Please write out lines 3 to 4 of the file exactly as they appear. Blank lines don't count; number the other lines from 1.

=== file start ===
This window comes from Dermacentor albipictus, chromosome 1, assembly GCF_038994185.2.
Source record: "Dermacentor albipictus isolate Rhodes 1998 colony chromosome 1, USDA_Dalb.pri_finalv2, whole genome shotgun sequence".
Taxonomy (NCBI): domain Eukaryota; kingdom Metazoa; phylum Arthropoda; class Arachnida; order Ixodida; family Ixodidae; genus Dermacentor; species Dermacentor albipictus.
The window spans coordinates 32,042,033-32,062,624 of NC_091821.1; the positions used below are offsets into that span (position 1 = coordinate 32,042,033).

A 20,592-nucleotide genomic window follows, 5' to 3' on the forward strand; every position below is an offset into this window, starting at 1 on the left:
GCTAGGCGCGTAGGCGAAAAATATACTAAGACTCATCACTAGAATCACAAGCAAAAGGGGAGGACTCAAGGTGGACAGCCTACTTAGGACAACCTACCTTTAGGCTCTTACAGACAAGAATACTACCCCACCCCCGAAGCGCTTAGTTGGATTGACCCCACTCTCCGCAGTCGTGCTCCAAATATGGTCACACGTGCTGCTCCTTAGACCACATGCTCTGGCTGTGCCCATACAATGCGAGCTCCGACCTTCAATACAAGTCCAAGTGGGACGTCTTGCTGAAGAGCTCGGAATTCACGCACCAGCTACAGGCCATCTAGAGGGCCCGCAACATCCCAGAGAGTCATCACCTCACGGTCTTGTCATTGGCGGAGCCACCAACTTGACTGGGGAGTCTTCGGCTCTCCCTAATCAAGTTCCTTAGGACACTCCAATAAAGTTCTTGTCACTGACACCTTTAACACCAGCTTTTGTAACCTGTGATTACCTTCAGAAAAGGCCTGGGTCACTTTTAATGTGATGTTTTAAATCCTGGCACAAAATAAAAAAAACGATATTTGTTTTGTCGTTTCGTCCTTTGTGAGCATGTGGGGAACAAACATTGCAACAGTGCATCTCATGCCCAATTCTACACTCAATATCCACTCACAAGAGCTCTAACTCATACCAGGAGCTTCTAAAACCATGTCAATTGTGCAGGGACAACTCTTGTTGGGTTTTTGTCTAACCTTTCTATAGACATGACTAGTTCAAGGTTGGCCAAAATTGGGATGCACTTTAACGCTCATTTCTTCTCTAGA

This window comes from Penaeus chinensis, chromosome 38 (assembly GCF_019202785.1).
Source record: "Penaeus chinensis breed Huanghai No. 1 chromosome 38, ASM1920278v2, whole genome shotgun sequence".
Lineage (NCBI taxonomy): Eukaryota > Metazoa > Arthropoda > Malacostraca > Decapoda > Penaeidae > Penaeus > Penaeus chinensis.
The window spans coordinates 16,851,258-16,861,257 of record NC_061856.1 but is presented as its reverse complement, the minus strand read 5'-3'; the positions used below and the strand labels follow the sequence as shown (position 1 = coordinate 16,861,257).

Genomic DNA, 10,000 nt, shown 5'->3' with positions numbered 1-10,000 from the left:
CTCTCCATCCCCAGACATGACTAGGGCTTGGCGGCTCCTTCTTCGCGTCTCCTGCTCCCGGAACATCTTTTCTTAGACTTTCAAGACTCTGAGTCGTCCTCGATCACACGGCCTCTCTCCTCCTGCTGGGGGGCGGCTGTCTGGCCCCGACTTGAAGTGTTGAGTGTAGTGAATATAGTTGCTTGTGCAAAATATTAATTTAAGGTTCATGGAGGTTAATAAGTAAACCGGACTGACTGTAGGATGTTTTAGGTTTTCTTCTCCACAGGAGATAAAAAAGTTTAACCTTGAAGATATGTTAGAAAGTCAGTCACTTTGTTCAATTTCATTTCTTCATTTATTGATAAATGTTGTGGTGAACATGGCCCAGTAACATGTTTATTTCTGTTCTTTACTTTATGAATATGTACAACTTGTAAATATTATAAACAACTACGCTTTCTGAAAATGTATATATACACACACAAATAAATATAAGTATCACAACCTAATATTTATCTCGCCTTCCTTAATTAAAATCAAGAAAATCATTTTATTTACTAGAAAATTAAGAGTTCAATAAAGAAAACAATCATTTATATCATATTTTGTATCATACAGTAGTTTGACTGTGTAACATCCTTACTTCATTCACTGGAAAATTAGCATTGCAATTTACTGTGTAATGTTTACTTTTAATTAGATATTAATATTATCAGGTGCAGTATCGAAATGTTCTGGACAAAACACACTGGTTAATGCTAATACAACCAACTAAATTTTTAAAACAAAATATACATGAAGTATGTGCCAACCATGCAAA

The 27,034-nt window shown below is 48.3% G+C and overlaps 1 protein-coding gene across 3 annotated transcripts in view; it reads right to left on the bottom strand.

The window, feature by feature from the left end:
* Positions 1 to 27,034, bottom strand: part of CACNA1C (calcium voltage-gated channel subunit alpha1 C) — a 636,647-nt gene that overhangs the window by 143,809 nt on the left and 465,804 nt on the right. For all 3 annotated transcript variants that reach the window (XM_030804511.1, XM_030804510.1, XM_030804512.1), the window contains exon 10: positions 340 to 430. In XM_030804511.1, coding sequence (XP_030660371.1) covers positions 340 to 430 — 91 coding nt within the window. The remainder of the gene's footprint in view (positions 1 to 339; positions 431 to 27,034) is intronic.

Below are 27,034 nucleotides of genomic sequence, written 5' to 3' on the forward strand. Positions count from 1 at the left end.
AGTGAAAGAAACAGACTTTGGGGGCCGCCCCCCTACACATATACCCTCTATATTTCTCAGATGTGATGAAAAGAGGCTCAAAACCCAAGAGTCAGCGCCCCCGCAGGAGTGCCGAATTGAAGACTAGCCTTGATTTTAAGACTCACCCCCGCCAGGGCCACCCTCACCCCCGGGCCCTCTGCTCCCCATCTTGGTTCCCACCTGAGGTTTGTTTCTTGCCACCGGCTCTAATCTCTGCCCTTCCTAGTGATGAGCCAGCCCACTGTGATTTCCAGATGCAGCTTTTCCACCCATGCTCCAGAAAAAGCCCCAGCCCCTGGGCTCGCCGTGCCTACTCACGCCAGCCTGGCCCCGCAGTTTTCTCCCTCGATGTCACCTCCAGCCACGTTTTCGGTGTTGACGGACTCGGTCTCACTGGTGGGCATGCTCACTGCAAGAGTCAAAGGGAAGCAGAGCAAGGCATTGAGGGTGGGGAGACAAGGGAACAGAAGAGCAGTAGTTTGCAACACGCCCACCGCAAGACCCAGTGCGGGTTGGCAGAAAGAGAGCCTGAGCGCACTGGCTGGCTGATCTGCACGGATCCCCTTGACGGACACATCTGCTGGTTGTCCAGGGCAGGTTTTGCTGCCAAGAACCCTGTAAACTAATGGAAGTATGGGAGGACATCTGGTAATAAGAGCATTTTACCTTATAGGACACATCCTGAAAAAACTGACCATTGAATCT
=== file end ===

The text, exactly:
Taxonomy (NCBI): domain Eukaryota; kingdom Metazoa; phylum Arthropoda; class Arachnida; order Ixodida; family Ixodidae; genus Dermacentor; species Dermacentor albipictus.
The window spans coordinates 32,042,033-32,062,624 of NC_091821.1; the positions used below are offsets into that span (position 1 = coordinate 32,042,033).